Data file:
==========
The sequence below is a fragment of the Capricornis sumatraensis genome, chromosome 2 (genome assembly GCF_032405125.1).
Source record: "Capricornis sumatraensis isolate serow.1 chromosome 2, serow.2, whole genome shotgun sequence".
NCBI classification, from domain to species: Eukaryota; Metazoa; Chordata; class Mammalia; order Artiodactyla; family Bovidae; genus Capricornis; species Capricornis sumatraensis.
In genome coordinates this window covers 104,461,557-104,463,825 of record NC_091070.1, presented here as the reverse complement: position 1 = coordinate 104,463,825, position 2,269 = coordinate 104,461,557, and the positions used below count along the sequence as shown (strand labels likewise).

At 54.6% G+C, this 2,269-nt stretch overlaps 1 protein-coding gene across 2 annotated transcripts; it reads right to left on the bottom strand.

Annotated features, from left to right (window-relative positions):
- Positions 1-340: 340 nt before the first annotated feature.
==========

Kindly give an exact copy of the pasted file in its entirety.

The sequence below is a fragment of the Capricornis sumatraensis genome, chromosome 2 (genome assembly GCF_032405125.1).
Source record: "Capricornis sumatraensis isolate serow.1 chromosome 2, serow.2, whole genome shotgun sequence".
NCBI classification, from domain to species: Eukaryota; Metazoa; Chordata; class Mammalia; order Artiodactyla; family Bovidae; genus Capricornis; species Capricornis sumatraensis.
In genome coordinates this window covers 104,461,557-104,463,825 of record NC_091070.1, presented here as the reverse complement: position 1 = coordinate 104,463,825, position 2,269 = coordinate 104,461,557, and the positions used below count along the sequence as shown (strand labels likewise).

At 54.6% G+C, this 2,269-nt stretch overlaps 1 protein-coding gene across 2 annotated transcripts; it reads right to left on the bottom strand.

Annotated features, from left to right (window-relative positions):
- Positions 1-340: 340 nt before the first annotated feature.